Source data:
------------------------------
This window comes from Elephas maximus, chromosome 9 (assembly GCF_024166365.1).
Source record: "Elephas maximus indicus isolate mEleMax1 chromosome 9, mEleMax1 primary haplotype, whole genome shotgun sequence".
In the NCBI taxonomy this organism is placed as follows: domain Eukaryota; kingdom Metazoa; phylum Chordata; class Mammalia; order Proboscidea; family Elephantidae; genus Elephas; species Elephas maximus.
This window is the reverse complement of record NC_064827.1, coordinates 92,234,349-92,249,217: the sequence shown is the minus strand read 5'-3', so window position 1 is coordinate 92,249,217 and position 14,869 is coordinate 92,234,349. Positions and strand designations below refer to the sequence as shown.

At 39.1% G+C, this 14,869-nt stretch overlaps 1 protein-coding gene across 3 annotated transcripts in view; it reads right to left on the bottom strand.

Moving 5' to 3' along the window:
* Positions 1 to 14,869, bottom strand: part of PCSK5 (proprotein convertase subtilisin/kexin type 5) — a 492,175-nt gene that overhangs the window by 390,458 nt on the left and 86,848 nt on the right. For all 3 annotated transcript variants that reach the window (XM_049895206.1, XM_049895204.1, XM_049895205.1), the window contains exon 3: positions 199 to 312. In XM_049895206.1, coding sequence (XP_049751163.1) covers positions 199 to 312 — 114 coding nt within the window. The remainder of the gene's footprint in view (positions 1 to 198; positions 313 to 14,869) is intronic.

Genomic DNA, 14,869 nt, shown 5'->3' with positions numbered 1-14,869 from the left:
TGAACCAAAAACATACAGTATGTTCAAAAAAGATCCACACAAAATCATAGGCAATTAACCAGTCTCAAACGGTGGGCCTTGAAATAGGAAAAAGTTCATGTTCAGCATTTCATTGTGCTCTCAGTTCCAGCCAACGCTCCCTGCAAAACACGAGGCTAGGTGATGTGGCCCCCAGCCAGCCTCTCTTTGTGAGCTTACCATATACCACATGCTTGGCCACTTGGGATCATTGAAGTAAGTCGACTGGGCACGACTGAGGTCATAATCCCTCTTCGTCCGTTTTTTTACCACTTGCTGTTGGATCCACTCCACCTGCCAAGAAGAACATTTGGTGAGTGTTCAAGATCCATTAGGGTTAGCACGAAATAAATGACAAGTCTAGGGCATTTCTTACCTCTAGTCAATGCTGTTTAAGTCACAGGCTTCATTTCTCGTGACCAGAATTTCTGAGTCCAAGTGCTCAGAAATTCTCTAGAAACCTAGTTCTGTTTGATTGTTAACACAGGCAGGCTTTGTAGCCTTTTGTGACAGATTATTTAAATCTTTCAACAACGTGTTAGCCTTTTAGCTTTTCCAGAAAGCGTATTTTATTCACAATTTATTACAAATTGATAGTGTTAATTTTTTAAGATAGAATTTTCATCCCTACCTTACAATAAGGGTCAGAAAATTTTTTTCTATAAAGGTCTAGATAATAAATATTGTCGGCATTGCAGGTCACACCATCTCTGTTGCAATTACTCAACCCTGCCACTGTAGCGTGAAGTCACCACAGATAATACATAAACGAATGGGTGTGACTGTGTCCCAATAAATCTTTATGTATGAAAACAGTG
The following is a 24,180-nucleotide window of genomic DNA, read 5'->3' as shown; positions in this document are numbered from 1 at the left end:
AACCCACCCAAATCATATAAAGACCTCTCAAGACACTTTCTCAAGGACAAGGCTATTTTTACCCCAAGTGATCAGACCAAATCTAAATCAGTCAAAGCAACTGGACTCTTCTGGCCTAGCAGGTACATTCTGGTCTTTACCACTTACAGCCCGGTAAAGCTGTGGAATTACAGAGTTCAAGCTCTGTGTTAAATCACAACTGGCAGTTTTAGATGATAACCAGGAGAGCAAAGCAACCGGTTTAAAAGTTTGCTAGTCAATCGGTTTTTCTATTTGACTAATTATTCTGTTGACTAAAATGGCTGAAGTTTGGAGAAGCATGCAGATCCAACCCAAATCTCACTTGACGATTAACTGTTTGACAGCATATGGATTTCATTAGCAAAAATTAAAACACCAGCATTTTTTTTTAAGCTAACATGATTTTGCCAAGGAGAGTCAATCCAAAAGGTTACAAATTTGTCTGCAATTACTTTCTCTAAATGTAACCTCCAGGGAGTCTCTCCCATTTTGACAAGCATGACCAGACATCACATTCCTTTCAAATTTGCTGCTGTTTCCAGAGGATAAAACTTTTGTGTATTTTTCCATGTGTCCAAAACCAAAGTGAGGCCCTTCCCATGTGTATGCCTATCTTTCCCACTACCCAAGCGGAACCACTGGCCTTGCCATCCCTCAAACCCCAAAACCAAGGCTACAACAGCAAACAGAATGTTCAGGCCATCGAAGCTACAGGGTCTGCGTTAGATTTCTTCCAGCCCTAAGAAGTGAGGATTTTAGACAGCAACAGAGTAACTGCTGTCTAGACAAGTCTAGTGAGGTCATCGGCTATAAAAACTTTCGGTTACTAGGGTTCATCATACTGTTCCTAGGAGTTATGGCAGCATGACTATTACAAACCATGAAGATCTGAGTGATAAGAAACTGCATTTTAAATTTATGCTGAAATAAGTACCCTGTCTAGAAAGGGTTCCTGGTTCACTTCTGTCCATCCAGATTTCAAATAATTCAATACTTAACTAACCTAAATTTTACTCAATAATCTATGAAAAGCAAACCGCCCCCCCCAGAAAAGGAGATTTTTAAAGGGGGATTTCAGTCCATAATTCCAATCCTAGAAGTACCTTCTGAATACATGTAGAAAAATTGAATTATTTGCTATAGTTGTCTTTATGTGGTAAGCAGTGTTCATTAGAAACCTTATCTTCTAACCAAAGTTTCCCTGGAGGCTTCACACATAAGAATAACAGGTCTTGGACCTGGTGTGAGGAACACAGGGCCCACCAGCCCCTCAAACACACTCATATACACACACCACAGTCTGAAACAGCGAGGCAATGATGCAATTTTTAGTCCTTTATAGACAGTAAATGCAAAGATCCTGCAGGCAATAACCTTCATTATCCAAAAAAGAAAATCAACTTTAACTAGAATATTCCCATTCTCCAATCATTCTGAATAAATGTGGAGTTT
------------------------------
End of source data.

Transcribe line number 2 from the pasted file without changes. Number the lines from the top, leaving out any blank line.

Source record: "Elephas maximus indicus isolate mEleMax1 chromosome 9, mEleMax1 primary haplotype, whole genome shotgun sequence".